Trudeau Government’s Proposed Canada Disability Benefit Act Must Be Strengthened, Disability Coalition to Tell Senate Standing Committee 1 PM Today



Trudeau Government’s Proposed Canada Disability Benefit Act Must Be Strengthened, Disability Coalition to Tell Senate Standing Committee 1 PM Today


April 27, 2023 Ottawa: Today at public hearings streamed live starting 11 am EDT, in Room C-128, Senate Building, 2 Rideau St., Ottawa, the non-partisan grass roots AODA Alliance will press SOCI, the Senate Standing Committee on Social Affairs, Science and Technology, to amend the weak Bill C-22 (the proposed Canada Disability Benefit Act). They want to ensure that this bill lifts hundreds of thousand of people with disabilities out of poverty, as the Trudeau Government promised. AODA Alliance Chair David Lepofsky’s testimony begins at 1 pm.


This disability coalition applauds creation of the Canada Disability Benefit, but will slam the weak Bill C-22 as full of holes, because it:


  • Sets no minimum amount for the Canada Disability Benefit or a date for the Government to start paying it. It could be delayed for years and only amount to $1 per month.
  • Excludes almost one third of people with disabilities age 15 or older from qualifying for the Canada Disability Benefit solely because of their age regardless of their poverty. The Benefit can only be paid to “working-age” people with disabilities. Disproportionately, people with disabilities are seniors. Disability poverty doesn’t end at 65.
  • Gives every Cabinet now and in the future the arbitrary power to make all the decisions if and when it wishes, over the size of the Benefit, when it will start, how much if any it will be increased due to inflation, and who is eligible for it. It imposes no deadlines for Cabinet to ever act. A future Cabinet can unilaterally gut the Benefit, voting in a secret meeting.


“Far too many people with disabilities languish in poverty. They deserve swift, strong Federal Government action that will in fact fix this,” said David Lepofsky, Chair of the non-partisan AODA Alliance which spearheads the campaign for accessibility for people with disabilities in Ontario. “Bill C-22 is too weak. Under it, no people with disabilities may ever receive a Canada Disability Benefit, no matter how impoverished they are. If they do receive this benefit, it could be a pittance, and could be unilaterally cut or reduced at any time without Parliament’s oversight. It might never lift any people with disabilities out of poverty. Impoverished people with disabilities deserve better!”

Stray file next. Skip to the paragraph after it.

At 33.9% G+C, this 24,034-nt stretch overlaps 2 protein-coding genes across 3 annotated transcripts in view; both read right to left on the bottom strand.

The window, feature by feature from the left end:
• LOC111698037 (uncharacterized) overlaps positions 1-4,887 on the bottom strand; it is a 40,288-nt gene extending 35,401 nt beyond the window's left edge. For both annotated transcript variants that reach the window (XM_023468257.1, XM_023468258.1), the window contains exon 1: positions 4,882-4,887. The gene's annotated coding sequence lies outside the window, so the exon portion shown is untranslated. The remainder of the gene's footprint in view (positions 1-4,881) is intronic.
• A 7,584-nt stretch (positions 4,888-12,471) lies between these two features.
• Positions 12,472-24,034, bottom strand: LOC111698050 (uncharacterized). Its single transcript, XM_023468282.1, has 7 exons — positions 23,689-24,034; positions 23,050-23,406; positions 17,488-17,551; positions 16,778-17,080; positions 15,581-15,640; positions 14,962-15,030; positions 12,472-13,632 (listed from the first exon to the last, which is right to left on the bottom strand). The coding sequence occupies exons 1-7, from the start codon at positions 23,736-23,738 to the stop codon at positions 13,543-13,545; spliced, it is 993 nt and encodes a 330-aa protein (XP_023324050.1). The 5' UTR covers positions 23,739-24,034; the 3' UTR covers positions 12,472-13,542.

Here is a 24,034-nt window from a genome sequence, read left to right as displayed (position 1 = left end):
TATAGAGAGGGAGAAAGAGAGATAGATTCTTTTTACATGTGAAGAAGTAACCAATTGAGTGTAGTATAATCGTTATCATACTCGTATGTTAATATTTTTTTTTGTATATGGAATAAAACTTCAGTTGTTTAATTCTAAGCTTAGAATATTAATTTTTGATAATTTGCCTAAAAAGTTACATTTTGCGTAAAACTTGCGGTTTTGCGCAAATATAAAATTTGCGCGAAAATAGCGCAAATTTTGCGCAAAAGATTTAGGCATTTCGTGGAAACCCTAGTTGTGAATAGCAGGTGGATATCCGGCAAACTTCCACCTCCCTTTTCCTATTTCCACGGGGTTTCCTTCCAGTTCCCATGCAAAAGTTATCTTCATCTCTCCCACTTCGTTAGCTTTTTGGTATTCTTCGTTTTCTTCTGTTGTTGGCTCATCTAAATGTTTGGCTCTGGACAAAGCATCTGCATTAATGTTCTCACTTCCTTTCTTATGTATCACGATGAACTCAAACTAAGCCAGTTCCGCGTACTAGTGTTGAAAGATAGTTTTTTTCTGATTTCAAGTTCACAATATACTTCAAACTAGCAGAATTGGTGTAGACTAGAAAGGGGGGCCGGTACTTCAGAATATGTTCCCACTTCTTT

The AODA Alliance’s brief, submitted to the SOCI Committee, offers a short list of high-impact, least-intrusive practical recommendations to speed up money to impoverished people. It refutes the Federal Government’s campaign in opposition to the Senate amending the bill.


“People with disabilities should not be left to simply hope and trust that Cabinet will quickly bring forward strong regulations, once this bill is passed,” said Lepofsky. “In a strikingly similar situation, we saw the Federal Government move far too slowly to enact regulations needed to effectively implement the Accessible Canada Act.”


On March 22, 2023, the bills sponsor, Disabilities Minister Carla Qualtrough, said she’s open to the Senate making amendments, and that the same Standing Committee did a “fabulous job” when it made amendments four years ago to the Accessible Canada Act, a bill which the same minister spearheaded. The AODA Alliance will tell the Senate Standing Committee that its modest list of necessary amendments won’t delay the bill or endanger its being enacted.


Contact: AODA Alliance Chair David Lepofsky,

Twitter: @aodaalliance


For background:


  • The AODA Alliance’s brief to the Senate’s SOCI Standing Committee, listing the key needed amendments.
  • The widely-viewed AODA Alliance 7-minute video, showing how the Trudeau Government has flip-flopped on whether the House of Commons should have amended the bill.
  • The AODA Alliance website’s Bill C-22 page, which shows our efforts to strengthen this proposed new law.